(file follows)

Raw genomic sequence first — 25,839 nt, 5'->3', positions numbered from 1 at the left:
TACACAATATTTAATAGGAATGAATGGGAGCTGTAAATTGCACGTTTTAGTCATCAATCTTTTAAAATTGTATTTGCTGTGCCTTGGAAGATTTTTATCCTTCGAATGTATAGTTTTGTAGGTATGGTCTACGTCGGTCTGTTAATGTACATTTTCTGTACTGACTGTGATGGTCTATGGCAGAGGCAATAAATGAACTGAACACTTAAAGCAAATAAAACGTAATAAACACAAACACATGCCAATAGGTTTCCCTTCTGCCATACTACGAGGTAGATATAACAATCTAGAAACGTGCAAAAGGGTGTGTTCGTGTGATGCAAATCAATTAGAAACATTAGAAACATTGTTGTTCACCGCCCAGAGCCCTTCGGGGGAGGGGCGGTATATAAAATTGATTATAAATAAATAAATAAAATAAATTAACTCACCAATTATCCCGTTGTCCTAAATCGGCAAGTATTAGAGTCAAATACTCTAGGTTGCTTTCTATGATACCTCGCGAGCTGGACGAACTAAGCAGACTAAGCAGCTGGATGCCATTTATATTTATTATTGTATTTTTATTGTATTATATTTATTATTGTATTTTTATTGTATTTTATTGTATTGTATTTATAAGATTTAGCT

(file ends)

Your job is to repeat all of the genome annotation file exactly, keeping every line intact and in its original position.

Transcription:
Raw genomic sequence first — 25,839 nt, 5'->3', positions numbered from 1 at the left:
TACACAATATTTAATAGGAATGAATGGGAGCTGTAAATTGCACGTTTTAGTCATCAATCTTTTAAAATTGTATTTGCTGTGCCTTGGAAGATTTTTATCCTTCGAATGTATAGTTTTGTAGGTATGGTCTACGTCGGTCTGTTAATGTACATTTTCTGTACTGACTGTGATGGTCTATGGCAGAGGCAATAAATGAACTGAACACTTAAAGCAAATAAAACGTAATAAACACAAACACATGCCAATAGGTTTCCCTTCTGCCATACTACGAGGTAGATATAACAATCTAGAAACGTGCAAAAGGGTGTGTTCGTGTGATGCAAATCAATTAGAAACATTAGAAACATTGTTGTTCACCGCCCAGAGCCCTTCGGGGGAGGGGCGGTATATAAAATTGATTATAAATAAATAAATAAAATAAATTAACTCACCAATTATCCCGTTGTCCTAAATCGGCAAGTATTAGAGTCAAATACTCTAGGTTGCTTTCTATGATACCTCGCGAGCTGGACGAACTAAGCAGACTAAGCAGCTGGATGCCATTTATATTTATTATTGTATTTTTATTGTATTATATTTATTATTGTATTTTTATTGTATTTTATTGTATTGTATTTATAAGATTTAGCT